Why Can’t I Save Money? 7 Possible Reasons for Savings Setbacks

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Do you ever feel like saving money is incredibly difficult? You may discover what’s holding you back could be the manner in which you are trying to save money or what you prioritize.

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If you feel like you just can’t save money, there may be more than one indicator that something is amiss. These seven possible reasons could be contributing factors as to why your savings account isn’t adding up.

You Don’t Prioritize Saving

How much do you prioritize saving money? Jeffrey Jackman, wealth management advisor at Northwestern Mutual, said no one who has wealth got it randomly. Rather, Jackman said they save automatically and systematically. They do it now instead of waiting later.

Your savings might not be adding up if you keep putting it off until some later date. “People are wired to prioritize what is in front of them and what feels urgent, and saving is neither urgent nor something you might feel you need to do today,” said Jackman.

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Rather than leave your savings up to chance, Jackman recommends automating all savings and investments. “Target saving 20% of your gross income toward your goals,” said Jackman. “Treat it like you don’t have a choice.”

You’re an Impulse Buyer

Impulse buys, on the surface, don’t look as though they cost too much money. You’re just grabbing a pack of gum at the checkout or adding a cute mug to your shopping cart. It doesn’t cost much money, so why worry about it?

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Hong Bloom, head of customer engagement and experience at TD Bank, said impulse buying can cost consumers their hard-earned savings if they purchase various items a few times a week. While this is one of the toughest financial habits to break, it is possible to break free from the cycle.

Bloom recommends tracking your savings and spending habits on your mobile device. Create mobile alerts to better prepare yourself to be aware of low balances or overspending.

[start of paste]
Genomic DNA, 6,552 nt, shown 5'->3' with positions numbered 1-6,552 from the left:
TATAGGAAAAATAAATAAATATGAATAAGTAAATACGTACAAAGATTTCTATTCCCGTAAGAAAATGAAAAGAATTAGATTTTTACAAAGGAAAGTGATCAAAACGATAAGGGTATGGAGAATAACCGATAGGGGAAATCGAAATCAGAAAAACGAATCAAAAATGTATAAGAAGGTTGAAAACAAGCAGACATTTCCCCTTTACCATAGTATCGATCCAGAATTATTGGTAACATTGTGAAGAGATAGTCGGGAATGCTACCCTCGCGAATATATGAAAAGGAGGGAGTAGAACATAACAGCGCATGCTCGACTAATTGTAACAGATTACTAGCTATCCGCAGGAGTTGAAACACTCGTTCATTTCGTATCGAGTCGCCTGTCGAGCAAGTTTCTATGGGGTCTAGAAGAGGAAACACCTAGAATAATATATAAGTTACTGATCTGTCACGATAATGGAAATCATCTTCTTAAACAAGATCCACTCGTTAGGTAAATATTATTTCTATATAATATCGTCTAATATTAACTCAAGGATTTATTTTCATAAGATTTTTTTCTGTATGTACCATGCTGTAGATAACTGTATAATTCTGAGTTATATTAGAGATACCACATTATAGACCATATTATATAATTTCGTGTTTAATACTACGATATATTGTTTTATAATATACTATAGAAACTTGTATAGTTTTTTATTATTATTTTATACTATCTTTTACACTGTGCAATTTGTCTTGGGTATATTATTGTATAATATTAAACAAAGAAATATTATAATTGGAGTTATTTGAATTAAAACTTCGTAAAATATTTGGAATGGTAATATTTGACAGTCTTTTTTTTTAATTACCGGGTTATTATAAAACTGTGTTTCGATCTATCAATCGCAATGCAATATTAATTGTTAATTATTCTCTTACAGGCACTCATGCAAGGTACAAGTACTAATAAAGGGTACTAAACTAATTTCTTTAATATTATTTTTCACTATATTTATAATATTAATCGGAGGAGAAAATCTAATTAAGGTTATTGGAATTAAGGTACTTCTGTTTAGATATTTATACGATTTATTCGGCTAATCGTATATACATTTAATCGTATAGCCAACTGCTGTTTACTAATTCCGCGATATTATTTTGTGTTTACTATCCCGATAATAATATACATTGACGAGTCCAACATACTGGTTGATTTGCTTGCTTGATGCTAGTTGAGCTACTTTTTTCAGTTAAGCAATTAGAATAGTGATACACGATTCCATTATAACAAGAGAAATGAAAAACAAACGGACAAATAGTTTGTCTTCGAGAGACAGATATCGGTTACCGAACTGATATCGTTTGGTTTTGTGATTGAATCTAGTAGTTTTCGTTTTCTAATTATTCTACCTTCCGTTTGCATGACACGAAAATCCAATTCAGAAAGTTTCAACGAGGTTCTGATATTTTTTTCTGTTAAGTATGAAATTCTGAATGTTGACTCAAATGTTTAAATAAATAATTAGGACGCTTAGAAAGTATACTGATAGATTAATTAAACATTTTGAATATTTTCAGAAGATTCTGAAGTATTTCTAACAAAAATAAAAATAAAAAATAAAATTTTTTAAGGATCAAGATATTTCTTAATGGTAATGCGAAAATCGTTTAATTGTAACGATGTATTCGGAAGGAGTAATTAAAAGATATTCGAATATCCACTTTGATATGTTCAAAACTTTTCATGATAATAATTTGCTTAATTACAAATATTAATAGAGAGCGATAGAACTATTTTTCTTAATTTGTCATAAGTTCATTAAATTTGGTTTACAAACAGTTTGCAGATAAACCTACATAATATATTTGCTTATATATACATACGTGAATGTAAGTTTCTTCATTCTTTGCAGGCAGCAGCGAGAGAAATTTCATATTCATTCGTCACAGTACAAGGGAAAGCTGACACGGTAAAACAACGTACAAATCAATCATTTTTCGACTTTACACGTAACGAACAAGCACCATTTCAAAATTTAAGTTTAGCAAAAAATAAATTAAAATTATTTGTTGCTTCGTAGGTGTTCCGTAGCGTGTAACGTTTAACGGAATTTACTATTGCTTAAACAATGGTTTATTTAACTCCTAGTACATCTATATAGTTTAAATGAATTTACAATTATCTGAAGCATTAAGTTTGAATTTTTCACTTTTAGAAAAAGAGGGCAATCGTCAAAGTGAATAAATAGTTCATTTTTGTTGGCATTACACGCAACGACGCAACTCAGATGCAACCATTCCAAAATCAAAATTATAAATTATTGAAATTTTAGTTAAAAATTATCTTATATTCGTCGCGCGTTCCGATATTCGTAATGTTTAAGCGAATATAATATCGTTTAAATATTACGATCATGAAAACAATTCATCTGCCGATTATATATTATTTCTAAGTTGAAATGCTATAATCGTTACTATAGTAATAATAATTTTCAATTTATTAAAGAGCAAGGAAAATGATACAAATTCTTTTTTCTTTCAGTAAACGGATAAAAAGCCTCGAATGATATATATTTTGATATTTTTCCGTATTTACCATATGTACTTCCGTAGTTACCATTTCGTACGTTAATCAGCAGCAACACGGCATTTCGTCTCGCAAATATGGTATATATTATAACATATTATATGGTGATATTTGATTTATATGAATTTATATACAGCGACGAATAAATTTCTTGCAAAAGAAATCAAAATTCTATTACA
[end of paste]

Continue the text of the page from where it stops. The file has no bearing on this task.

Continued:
Make Your Money Work for You

You Have No Savings Plan

You know you need to save money, but what’s the plan for your savings? Do you know what financial goals you are saving for or the type of financial foundation you wish to build if you don’t have one in place?

Natalia Brown, chief client operations officer at National Debt Relief, said it’s easier to manage your money if you know where it’s going. Brown’s recommendation is creating and maintaining a detailed budget sheet with your expenses and cash flow.

You’re in Debt

Individuals saddled with high-interest debt, like student loans, may feel as though they will never escape the weight of this financial burden let alone build their savings.

While Brown recommends paying down your debt as quickly as possible, try to aim for saving at least $1 per day. Even those in debt can commit to saving $1 a day — and this amount of money quickly adds up on a weekly and monthly basis.

You’re Forgetful

Forgetfulness can be a contributing factor as to why your savings isn’t increasing at the rate you would like. Bloom uses the example of subscription services that charge to the bank automatically. If this was a subscription you forgot to cancel, Bloom said it can be easy to forget you are losing money without noticing.

Make Your Money Work for You

If you are forgetful, work to hold yourself accountable. “Think through each purchase on the want/need basis,” Bloom recommends. “If it is a want, is there a way to get the item cheaper?”

Lifestyle Creep Is Adding Up

Some aspects of lifestyle creep are ones you personally control, such as buying a new car as a status symbol when you have a perfectly good one already. Others are standard of living creep expenses. Max Jaffe, treasurer for TBS Retirement Planning, said these expenses are one of the biggest obstacles to saving money.

“Forty years ago we spoke on telephones which plugged into the wall, the internet didn’t exist and television was free,” said Jaffe. “Today, households are spending upwards of $500 a month to maintain these items.”

Fortunately, there are ways to curb the uptick of lifestyle creep. In addition to cutting back or cutting entirely on impulse purchases, Jaffe recommends economizing the items we buy on a micro level. Jaffe recommends using your full-sized kitchen to cook at home. Make a list when grocery shopping and stick to this list as you shop.

As for happy hour and alcohol, Jaffe said drinks can be very expensive at a restaurant or a bar. “Cutting down on the times you go out for both dinner and drinks can save a substantial amount of money,” said Jaffe.

You’ve Had Bad Luck

Sometimes, despite our best efforts to save, a string of bad luck can set us back. Life can deal us a particularly rough hand, whether it means using emergency savings during a natural disaster, receiving an unexpected veterinary bill for a furry friend or requiring medical attention we did not anticipate.

Bloom recommends giving yourself a little grace in a situation where there is bad financial luck. However, it’s important not to let these setbacks deter you from reaching your overall financial goals. 

Continue sticking to your budget and tracking expenses as well as savings. If possible, Bloom recommends taking advantage of available discounts and negotiating to receive better, or lower, promotions on items such as a phone or internet bill.

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About the Author

Heather Taylor is a senior finance writer for GOBankingRates. She is also the head writer and brand mascot enthusiast for PopIcon, Advertising Week’s blog dedicated to brand mascots. She has been published on HelloGiggles, Business Insider, The Story Exchange, Brit + Co, Thrive Global, and more media outlets. 

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